A Guardianship is the process by which an individual or qualified entity obtains court authority to protect the rights or the property of an individual who has been determined by the court to be unable to provide for his person or to manage his property or financial affairs.
Guardianships are useful in many circumstances. For the parent or relative of a person over eighteen (18) years of age and having a developmental disability, a guardianship will allow the parent or relative to gain control, authority and protection over that individual. This is especially important with regard to medical issues and the guardian’s ability to give informed consent for medical treatment for the disabled person.
A guardianship can be established for the person only, the estate only, or the person and estate of the incapacitated person. A guardianship of the person covers personal services of the incapacitated individual such as living arrangements, transportation, medical services, and informed consent for necessary medical procedures.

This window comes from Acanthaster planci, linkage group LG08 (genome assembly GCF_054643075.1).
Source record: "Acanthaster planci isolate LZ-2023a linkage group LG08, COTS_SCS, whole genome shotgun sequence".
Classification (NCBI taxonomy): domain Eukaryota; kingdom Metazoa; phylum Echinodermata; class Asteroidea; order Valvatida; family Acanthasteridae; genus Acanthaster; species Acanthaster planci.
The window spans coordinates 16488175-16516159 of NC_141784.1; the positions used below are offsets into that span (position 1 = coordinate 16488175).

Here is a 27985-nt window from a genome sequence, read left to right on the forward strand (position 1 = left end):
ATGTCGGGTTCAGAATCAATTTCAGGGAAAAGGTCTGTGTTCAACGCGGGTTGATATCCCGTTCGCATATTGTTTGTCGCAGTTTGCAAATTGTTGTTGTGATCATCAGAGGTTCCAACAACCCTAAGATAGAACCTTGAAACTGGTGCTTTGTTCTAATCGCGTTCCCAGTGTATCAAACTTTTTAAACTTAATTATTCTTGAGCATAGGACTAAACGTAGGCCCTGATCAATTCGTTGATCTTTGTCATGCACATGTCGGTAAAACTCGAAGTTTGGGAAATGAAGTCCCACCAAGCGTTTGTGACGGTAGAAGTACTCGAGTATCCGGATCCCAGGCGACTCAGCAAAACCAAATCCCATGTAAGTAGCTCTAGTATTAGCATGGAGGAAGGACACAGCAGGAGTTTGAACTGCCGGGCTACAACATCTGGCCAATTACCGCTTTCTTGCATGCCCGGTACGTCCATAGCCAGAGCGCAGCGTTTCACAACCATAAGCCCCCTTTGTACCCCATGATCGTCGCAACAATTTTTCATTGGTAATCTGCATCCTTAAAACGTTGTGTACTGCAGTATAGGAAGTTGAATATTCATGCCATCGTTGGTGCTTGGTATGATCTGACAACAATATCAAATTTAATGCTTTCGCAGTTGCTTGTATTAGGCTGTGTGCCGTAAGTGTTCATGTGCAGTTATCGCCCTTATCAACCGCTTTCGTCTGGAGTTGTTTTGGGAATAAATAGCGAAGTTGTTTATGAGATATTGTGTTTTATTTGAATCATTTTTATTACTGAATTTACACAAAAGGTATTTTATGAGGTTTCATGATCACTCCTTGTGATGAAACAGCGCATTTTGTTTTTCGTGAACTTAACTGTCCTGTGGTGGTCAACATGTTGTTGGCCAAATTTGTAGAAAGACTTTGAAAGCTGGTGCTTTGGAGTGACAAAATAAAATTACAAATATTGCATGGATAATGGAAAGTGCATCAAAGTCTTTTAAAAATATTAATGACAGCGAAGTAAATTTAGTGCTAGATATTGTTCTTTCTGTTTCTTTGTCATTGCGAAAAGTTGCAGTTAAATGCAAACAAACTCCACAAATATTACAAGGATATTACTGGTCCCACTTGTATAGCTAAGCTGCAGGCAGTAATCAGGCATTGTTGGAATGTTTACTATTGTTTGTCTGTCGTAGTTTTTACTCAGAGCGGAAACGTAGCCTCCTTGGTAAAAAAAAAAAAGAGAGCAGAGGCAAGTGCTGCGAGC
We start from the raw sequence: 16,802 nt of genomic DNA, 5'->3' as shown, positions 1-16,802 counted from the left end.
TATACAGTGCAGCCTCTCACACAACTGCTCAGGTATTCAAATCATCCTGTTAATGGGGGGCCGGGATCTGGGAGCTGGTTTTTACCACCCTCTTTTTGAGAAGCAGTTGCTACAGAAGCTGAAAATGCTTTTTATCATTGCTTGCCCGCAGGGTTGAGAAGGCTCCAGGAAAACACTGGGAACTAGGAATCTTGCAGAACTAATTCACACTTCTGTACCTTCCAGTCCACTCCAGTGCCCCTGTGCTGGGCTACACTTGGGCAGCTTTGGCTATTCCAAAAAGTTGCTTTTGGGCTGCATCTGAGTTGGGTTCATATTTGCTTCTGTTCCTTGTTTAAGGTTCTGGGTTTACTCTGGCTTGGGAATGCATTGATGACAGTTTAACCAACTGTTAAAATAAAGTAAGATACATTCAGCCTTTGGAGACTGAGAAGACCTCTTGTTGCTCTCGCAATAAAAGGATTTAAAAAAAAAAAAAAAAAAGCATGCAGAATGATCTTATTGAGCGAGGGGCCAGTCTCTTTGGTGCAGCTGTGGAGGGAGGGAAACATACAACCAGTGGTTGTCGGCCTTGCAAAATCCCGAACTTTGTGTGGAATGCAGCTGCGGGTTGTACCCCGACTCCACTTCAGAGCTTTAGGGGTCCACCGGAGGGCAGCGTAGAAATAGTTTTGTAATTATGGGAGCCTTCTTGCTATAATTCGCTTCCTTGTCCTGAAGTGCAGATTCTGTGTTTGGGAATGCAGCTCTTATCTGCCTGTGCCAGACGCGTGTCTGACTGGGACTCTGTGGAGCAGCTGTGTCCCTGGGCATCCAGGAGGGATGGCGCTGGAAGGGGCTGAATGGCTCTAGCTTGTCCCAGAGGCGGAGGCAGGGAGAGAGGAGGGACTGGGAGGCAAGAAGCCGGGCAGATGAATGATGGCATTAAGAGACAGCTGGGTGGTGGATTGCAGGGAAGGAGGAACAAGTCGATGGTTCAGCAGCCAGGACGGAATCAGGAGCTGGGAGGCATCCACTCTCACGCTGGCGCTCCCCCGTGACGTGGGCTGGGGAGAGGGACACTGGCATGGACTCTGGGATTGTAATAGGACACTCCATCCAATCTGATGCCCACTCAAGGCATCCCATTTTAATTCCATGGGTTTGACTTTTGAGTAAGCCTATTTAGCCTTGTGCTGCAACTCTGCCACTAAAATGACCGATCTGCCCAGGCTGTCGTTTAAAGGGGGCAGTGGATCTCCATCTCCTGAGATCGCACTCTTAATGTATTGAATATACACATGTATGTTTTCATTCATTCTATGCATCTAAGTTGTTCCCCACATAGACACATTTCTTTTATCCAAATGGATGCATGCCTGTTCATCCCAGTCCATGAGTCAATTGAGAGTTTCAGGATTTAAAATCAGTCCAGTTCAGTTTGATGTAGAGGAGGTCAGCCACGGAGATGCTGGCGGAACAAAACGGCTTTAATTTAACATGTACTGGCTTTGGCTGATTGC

Guardianship of the estate generally covers financial and contractual matters. The court also has the option of appointing a limited guardian of the person only, estate only, or a limited guardian of the person and estate for an individual. A limited guardianship acknowledges that the incapacitated individual has some decision-making abilities and specifically limits the powers of the limited guardian to assist the incapacitated individual only in those areas where he or she needs help.
The court has the power to make a guardianship last indefinitely. A guardianship will continue until terminated by court order. This happens when a determination is made by the court that the incapacitated person is no longer incapacitated, the guardianship is no longer necessary because a minor has reached 18 years of age, or if the incapacitated person dies. Anyone, including the incapacitated person, may petition the court at any time to modify or terminate the guardianship.